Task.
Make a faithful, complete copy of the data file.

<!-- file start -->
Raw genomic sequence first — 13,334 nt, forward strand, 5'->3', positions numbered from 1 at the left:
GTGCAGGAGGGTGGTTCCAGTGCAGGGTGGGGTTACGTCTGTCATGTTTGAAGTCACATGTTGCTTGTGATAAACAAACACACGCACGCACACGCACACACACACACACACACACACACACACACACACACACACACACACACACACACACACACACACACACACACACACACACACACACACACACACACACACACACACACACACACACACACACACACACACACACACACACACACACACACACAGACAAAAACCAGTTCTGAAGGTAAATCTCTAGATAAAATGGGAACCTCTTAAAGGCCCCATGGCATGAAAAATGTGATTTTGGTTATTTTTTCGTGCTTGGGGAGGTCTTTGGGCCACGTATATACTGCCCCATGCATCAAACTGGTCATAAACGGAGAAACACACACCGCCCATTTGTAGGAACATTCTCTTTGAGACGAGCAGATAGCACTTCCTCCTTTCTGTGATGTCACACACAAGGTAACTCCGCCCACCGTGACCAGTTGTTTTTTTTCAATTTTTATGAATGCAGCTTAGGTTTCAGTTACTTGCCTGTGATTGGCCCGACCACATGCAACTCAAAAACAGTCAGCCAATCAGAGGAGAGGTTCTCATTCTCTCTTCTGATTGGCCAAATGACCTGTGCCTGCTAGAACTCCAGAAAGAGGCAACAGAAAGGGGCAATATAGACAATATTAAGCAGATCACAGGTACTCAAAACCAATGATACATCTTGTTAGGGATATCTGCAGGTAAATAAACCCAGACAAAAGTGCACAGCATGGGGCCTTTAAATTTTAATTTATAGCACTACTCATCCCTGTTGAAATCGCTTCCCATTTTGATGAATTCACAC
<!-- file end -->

Raw genomic sequence first — 13,334 nt, forward strand, 5'->3', positions numbered from 1 at the left:
GTGCAGGAGGGTGGTTCCAGTGCAGGGTGGGGTTACGTCTGTCATGTTTGAAGTCACATGTTGCTTGTGATAAACAAACACACGCACGCACACGCACACACACACACACACACACACACACACACACACACACACACACACACACACACACACACACACACACACACACACACACACACACACACACACACACACACACACACACACACACACACACACACACACACACACACACACACACACACACAGACAAAAACCAGTTCTGAAGGTAAATCTCTAGATAAAATGGGAACCTCTTAAAGGCCCCATGGCATGAAAAATGTGATTTTGGTTATTTTTTCGTGCTTGGGGAGGTCTTTGGGCCACGTATATACTGCCCCATGCATCAAACTGGTCATAAACGGAGAAACACACACCGCCCATTTGTAGGAACATTCTCTTTGAGACGAGCAGATAGCACTTCCTCCTTTCTGTGATGTCACACACAAGGTAACTCCGCCCACCGTGACCAGTTGTTTTTTTTCAATTTTTATGAATGCAGCTTAGGTTTCAGTTACTTGCCTGTGATTGGCCCGACCACATGCAACTCAAAAACAGTCAGCCAATCAGAGGAGAGGTTCTCATTCTCTCTTCTGATTGGCCAAATGACCTGTGCCTGCTAGAACTCCAGAAAGAGGCAACAGAAAGGGGCAATATAGACAATATTAAGCAGATCACAGGTACTCAAAACCAATGATACATCTTGTTAGGGATATCTGCAGGTAAATAAACCCAGACAAAAGTGCACAGCATGGGGCCTTTAAATTTTAATTTATAGCACTACTCATCCCTGTTGAAATCGCTTCCCATTTTGATGAATTCACAC